When San Francisco passed a measure legalizing short-term rentals (better known under brands like Airbnb) earlier this year, it contained so many rules that the Board of Supervisors must have thought – briefly – that they had the situation firmly in hand. It quickly became apparent, however that short-term rentals were one of the city’s fastest-growing and least compliant industries, and the board is reconsidering what can be done to take control.
When the Board of Supervisors meets today, it will look at proposals by District 9 Supervisor David Campos and District 2 Supervisor Mark Farrell and Mayor Ed Lee.
One difference between the two is the allowed rental period: Campos would limit hosts to renting out units to 60 days a year, while Farrell and the mayor favor 120 days. The current legislation allows unlimited nights if a host is present and 90 days if a host is absent from the unit.
Analysts weighing in on the proposals in the board’s information packets agree that removing the distinction between hosted and non-hosted nights is a plus because it saves the city from trying to distinguish between the two.
However, the chief difference in the two proposals is what each requires of so-called hosting platforms like Airbnb – the only parties with specific information on who is renting out rooms and for how long. Campos wants the hosting companies to share responsibility for compliance; Farrell and the mayor would put the onus on the city.
In the board’s thick information packets, which contain a wealth of commentary about short-term rentals, city officials and analysts say that compliance is critical. With it, they conclude, short-term rentals can work to everyone’s advantage—generating revenue for landlords and hotel tax income for the city. Without it, some commercial hosts will inevitably abuse short-term rentals – many housing advocates say they already are – and take units off the market to worsen the city’s housing crisis.
The experts disagree on the degree to which short term rentals have already affected the city’s housing crisis. The legislative analyst says some 1,900 units have been taken off the market and the city’s chief economist says there’s not enough data to calculate the impact.
Everyone agrees, however, that compliance with city regulations has been conspicuously absent. Although the city began requiring hosts to register with the city earlier this year as of May 1 only 579 of the 6,113 listings on Airbnb had done so, according to the board packet.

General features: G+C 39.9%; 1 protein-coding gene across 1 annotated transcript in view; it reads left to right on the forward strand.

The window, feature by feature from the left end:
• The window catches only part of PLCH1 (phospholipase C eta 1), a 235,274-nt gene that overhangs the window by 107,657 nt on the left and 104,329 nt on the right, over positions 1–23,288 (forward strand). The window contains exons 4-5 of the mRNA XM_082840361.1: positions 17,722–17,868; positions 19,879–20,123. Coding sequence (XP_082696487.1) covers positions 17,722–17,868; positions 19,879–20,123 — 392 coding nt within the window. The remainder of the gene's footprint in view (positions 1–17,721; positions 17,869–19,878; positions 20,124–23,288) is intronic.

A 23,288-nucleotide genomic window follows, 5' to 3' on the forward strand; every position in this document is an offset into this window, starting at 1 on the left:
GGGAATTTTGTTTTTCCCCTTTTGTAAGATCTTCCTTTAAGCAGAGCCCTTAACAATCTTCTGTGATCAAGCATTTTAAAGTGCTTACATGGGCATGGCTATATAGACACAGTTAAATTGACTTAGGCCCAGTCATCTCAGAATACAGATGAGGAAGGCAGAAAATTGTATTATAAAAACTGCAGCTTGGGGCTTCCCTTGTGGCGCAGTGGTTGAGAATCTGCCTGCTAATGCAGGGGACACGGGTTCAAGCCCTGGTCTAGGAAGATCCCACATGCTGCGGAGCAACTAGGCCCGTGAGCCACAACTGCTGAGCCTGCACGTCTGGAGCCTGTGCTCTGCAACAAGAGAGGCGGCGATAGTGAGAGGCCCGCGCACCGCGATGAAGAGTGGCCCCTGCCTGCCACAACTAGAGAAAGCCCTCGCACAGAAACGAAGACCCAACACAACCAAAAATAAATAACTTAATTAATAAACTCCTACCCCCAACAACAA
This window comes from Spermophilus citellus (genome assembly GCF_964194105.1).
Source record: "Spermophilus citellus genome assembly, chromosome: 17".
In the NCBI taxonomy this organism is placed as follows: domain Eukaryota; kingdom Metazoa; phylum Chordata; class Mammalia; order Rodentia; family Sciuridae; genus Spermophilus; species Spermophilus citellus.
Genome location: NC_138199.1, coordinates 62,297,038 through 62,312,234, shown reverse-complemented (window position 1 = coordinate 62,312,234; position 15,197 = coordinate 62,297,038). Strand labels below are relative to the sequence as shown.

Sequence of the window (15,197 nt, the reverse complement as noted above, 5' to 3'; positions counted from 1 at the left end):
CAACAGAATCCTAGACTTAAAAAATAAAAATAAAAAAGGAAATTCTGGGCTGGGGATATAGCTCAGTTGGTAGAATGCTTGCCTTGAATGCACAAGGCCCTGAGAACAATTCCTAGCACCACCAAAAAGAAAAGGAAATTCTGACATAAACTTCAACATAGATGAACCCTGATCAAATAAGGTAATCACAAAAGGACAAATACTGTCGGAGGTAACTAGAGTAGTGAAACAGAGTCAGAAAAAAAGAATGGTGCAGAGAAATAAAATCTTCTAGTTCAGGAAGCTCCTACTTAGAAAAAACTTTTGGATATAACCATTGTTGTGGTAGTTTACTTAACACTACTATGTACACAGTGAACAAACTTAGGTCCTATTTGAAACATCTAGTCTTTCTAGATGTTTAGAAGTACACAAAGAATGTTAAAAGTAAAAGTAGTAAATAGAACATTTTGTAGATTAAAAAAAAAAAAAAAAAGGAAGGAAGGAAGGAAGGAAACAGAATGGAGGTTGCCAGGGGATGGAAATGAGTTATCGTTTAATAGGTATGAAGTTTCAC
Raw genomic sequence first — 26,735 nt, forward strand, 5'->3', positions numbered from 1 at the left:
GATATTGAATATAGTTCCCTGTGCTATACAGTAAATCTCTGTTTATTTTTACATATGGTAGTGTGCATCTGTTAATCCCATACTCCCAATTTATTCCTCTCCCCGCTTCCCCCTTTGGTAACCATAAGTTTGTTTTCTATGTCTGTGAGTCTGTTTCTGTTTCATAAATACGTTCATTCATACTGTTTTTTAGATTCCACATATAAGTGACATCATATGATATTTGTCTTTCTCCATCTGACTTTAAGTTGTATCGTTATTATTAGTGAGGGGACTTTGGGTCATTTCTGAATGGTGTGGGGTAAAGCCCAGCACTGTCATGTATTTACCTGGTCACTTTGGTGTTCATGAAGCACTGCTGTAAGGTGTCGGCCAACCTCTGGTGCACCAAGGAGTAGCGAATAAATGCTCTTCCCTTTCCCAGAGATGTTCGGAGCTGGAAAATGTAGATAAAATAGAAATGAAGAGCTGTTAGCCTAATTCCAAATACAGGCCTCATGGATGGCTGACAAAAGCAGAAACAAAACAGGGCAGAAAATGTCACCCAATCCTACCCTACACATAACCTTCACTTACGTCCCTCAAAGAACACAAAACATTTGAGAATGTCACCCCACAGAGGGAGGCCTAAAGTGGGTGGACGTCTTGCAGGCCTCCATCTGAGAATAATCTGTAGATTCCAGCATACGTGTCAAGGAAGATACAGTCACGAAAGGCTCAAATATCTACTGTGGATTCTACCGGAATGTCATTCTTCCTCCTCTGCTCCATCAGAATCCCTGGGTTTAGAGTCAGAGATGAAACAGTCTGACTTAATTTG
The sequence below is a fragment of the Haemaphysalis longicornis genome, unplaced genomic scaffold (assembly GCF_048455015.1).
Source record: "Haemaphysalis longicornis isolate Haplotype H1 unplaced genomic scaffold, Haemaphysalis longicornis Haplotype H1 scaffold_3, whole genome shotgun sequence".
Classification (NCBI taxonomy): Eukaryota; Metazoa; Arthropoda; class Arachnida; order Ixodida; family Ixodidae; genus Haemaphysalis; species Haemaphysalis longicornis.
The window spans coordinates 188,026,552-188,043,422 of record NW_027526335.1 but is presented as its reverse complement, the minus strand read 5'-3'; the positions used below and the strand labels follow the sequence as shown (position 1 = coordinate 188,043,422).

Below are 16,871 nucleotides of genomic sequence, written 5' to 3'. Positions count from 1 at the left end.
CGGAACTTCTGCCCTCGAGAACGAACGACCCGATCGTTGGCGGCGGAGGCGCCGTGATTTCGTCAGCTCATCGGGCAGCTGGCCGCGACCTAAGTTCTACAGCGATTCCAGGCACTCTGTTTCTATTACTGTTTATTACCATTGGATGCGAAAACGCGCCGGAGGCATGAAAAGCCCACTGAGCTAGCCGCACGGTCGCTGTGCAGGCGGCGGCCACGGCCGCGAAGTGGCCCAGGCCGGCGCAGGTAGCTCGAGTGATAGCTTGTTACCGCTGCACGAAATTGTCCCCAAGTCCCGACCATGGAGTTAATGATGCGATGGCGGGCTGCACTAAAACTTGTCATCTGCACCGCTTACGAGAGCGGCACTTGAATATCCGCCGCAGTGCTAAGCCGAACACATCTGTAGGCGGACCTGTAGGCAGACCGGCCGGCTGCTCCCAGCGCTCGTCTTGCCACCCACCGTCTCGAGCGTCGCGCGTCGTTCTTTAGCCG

Airbnb, the largest company in the so-called sharing economy, has refused to share any information with the city, citing hosts’ “privacy.”
Campos’s proposal asks organizations like Airbnb to verify that a residential unit is on the City Registry before it is listed on the hosting platform and to remove a listing once the host has reached the allotted 60 days.
Campos also calls for quarterly reports from hosting platforms.
Farrell’s proposal leaves enforcement to a newly created office of short-term rentals that would include representatives from the Planning Department, the Department of Building Inspection and the City’s Tax Collector.
Campos’ proposal resembles recommendations the Planning Commission made in 2014, according to the board packet. The commission also wanted to track the number of nights a host lets out a unit and to require hosting platforms to provide rental information on a quarterly basis.
Letting the city take charge doesn’t get high marks in the board packet. The Budget and Legislative Analyst finds that “even if all hosts applied, the Planning Department would have a very limited capacity to monitor compliance with current regulation without additional information on host bookings.”
While it acknowledges that short-term rentals provide some economic benefits, the commentary in the board packets indicates that the more critical consideration is whether it is diminishing the supply of long-term rentals.
The City’s Comptroller writes, “On a net basis, a housing unit withdrawn from the market to be used for short term rentals produces a negative impact on the city, even if the unit generates host income, visitor spending and hotel tax every day of the year.”
Lacking compliance, many officials agree, that impact is more likely.
Ted Egan, the city’s chief economist, found in his analysis that a host would have to rent out a unit for more than 121 days for it to make more economic sense to take a unit off the long term rental market.
For that reason, he favors the Farrell proposal because it would allow more short-term renting while also discouraging the withdrawal of housing units.
At the same time, Egan notes that he is basing his conclusions on the assumption that the proposal is enforceable. When asked why he made that assumption when there is no enforcement mechanism in place, he wrote in an e-mail, “I can’t think of a situation in which we did an economic impact report on legislation, but didn’t assume that the legislation would be enforced if passed.”
But as experience suggests, that assumption may be unwarranted.